Skip to main content

Remarks with President Truman at the Signing in Independence of the Medicare Bill

Remarks with President Truman at the Signing in Independence of the Medicare Bill

Speech

By: Lyndon B. Johnson

Date: July 30, 1965

Source: Lyndon Baines Johnson Presidential Library. "Remarks with President Truman at the Signing in Independence of the Medicare Bill." <http://www. lbjlib.utexas.edu/johnson/archives.hom/speeches.hom/650730.asp> (accessed June 18, 2006).

About the Author: Lyndon Baines Johnson (1908–1973) began his tenure as President of the United States on November 23, 1963, when he assumed the presidency upon the assassination of President John F. Kennedy. Johnson remained president until January 1969. The enactment of the Medicare provisions in 1965 was a part of a broader legislative program hailed by Johnson as a part of his vision for America he called "the Great Society."

INTRODUCTION

The passage into law of President Lyndon Johnson's cherished Medicare bill on July 30,1965 was the culmination of a political and legislative struggle that began in earnest during the Roosevelt Administration with the passage of the Social Security Act in 1935.

Johnson's speech, replete with references to former Presidents Harry Truman and Franklin Roosevelt, pays tribute to the history leading to the Medicare enactment, a legislative program that provided state-supported health insurance for all American citizens sixty-five years of age or older. The Social Security Act represented the first legislation in the United States to constitute a safety net for a disadvantaged segment of society, and the notion of a similar comprehensive scheme of medical insurance or other assisted health coverage was advanced by Roosevelt at various times in his presidency. In 1943, Roosevelt used the now famous expression "cradle to grave health coverage" to describe his ambitions for an extension of his Social Security structure.

State-sponsored health coverage was attacked during Roosevelt's presidency as a form of socialism that had no place in America. Entrenched and conservative interests such as the American Medical Association were firmly opposed to any form of centralized government health care. When Truman assumed the American presidency in 1945, he also sought a form of universal health coverage and throughout his administration various pitched battles were waged in both Congress and in the forum of public opinion over the issue.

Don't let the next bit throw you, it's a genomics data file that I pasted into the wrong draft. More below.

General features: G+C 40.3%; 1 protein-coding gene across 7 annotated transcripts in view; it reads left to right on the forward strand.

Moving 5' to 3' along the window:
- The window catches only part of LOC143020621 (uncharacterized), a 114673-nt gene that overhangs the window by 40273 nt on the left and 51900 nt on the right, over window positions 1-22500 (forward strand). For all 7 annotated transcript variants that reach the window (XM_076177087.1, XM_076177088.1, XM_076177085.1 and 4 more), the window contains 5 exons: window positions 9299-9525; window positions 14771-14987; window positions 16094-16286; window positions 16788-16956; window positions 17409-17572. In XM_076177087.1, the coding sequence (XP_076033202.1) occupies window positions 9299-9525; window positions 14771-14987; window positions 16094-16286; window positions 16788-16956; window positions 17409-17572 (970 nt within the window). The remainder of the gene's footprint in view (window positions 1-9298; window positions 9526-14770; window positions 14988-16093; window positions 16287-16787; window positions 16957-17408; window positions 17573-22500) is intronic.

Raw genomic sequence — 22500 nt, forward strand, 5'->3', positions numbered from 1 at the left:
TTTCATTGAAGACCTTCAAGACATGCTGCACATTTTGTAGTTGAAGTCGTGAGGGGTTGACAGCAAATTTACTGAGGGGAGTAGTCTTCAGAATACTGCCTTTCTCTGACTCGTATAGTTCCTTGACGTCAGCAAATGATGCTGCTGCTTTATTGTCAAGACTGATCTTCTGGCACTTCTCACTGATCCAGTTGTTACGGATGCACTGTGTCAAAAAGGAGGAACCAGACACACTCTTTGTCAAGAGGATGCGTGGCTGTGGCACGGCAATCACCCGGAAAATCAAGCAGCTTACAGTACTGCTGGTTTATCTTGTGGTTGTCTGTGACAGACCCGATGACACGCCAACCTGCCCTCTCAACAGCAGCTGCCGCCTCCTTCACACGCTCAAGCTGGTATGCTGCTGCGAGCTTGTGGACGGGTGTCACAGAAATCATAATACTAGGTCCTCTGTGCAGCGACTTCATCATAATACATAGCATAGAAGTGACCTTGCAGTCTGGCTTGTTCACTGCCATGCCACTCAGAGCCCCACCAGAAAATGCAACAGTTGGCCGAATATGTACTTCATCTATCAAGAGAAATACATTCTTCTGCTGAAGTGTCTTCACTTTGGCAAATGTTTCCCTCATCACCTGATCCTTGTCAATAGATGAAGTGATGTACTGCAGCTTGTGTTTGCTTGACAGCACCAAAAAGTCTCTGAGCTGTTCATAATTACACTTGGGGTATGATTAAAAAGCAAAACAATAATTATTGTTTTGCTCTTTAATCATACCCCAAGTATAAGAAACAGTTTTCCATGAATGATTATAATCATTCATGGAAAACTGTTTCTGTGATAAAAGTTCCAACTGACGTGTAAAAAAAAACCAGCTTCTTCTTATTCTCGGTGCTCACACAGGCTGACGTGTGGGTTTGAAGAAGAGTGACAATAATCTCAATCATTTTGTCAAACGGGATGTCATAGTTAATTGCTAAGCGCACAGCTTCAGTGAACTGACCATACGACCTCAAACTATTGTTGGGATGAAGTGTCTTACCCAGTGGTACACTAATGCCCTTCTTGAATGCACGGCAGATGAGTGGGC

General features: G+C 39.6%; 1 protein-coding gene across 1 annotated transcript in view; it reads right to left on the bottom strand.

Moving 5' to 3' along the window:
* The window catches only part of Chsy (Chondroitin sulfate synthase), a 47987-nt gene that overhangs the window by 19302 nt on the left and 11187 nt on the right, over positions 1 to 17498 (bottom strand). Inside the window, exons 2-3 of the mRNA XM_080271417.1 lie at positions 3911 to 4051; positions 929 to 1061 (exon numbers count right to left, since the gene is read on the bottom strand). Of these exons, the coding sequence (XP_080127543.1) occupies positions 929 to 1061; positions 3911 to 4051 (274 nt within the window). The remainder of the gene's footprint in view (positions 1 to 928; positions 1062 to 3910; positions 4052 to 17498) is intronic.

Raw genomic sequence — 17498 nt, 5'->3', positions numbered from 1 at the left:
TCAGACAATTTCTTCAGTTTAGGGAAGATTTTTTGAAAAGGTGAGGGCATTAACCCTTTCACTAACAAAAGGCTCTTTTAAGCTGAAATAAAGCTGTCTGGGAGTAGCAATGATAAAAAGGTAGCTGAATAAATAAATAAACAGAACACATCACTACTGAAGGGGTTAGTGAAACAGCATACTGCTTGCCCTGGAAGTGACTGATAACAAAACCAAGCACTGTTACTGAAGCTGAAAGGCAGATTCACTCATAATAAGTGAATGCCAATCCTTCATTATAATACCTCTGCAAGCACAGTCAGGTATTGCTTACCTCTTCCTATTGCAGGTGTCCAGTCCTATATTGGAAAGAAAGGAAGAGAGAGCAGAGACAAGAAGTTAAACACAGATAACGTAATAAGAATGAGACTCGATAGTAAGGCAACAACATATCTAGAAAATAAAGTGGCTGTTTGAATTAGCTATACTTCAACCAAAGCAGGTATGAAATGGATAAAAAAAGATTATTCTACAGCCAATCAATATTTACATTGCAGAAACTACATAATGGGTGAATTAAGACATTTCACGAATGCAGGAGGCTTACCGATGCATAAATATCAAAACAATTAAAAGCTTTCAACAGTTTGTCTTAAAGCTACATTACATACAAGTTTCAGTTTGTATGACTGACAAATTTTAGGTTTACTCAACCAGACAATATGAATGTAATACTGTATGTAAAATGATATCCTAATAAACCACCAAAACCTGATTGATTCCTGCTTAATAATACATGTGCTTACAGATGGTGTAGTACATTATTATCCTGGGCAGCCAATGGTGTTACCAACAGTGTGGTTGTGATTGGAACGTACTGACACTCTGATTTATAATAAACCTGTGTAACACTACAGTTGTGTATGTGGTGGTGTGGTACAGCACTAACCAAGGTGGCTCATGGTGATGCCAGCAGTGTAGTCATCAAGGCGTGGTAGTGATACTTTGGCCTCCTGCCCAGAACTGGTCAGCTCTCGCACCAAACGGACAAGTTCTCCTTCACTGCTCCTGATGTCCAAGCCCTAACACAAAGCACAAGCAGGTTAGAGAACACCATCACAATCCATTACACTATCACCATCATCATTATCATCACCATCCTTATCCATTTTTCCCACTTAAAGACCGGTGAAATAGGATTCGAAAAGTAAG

When Johnson assumed the presidency after the Kennedy assassination in November 1963, he and his advisers determined that the government would embark upon a legislative program that was known as the "Great Society." The cornerstones of the Great Society agenda included the passage of both the Civil Rights Act of 1964 and Medicare as an extension of the existing Social Security legislation in 1965.

The passage of the Medicare legislation through both the Congress and the Senate required a concerted effort by the Democratic Party lawmakers to win over more liberal-minded elements of the Republican Party in both Houses, coupled with an intense effort by Johnson to secure the support of the American Medical Association membership. Without the support of the medical profession, it is unlikely that Medicare could have been enacted.

At Independence, Missouri at the Johnson speech, former President Truman became the first American to be enrolled in the Medicare program, a symbolic linkage between the efforts of the Democratic Party since the time of Roosevelt to those of Johnson to secure the establishment of the Medicare provisions.